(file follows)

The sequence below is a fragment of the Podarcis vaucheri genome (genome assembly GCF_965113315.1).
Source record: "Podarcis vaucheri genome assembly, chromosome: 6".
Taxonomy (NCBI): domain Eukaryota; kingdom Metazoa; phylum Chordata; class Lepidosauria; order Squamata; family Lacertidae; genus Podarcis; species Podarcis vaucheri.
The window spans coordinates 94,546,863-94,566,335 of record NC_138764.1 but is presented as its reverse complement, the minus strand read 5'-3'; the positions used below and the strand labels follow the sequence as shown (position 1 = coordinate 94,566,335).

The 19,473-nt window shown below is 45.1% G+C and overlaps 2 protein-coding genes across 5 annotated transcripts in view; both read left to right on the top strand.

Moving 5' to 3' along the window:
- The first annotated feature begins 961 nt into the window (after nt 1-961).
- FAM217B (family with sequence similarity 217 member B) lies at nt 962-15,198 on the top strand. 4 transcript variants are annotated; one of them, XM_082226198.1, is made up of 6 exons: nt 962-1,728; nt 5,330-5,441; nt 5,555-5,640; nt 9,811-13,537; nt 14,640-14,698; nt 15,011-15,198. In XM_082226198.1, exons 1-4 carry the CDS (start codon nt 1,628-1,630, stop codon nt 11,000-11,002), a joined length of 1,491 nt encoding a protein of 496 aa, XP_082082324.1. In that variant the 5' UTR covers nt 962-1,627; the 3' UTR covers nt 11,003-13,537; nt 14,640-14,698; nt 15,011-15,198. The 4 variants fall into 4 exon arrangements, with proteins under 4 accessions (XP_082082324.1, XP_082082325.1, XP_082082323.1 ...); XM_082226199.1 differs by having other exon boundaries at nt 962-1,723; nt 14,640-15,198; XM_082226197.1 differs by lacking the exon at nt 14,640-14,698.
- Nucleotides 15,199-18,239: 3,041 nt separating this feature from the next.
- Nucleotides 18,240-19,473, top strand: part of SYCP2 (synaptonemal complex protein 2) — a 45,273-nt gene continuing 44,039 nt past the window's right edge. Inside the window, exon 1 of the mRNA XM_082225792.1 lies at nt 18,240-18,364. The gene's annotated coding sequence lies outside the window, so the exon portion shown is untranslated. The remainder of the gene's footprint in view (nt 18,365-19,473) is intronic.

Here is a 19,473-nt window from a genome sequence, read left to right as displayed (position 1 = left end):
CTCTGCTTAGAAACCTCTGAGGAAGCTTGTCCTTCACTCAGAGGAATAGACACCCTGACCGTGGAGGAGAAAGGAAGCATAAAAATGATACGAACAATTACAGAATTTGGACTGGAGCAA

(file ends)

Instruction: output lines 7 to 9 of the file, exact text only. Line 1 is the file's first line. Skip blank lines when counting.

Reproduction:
- The first annotated feature begins 961 nt into the window (after nt 1-961).
- FAM217B (family with sequence similarity 217 member B) lies at nt 962-15,198 on the top strand. 4 transcript variants are annotated; one of them, XM_082226198.1, is made up of 6 exons: nt 962-1,728; nt 5,330-5,441; nt 5,555-5,640; nt 9,811-13,537; nt 14,640-14,698; nt 15,011-15,198. In XM_082226198.1, exons 1-4 carry the CDS (start codon nt 1,628-1,630, stop codon nt 11,000-11,002), a joined length of 1,491 nt encoding a protein of 496 aa, XP_082082324.1. In that variant the 5' UTR covers nt 962-1,627; the 3' UTR covers nt 11,003-13,537; nt 14,640-14,698; nt 15,011-15,198. The 4 variants fall into 4 exon arrangements, with proteins under 4 accessions (XP_082082324.1, XP_082082325.1, XP_082082323.1 ...); XM_082226199.1 differs by having other exon boundaries at nt 962-1,723; nt 14,640-15,198; XM_082226197.1 differs by lacking the exon at nt 14,640-14,698.
- Nucleotides 15,199-18,239: 3,041 nt separating this feature from the next.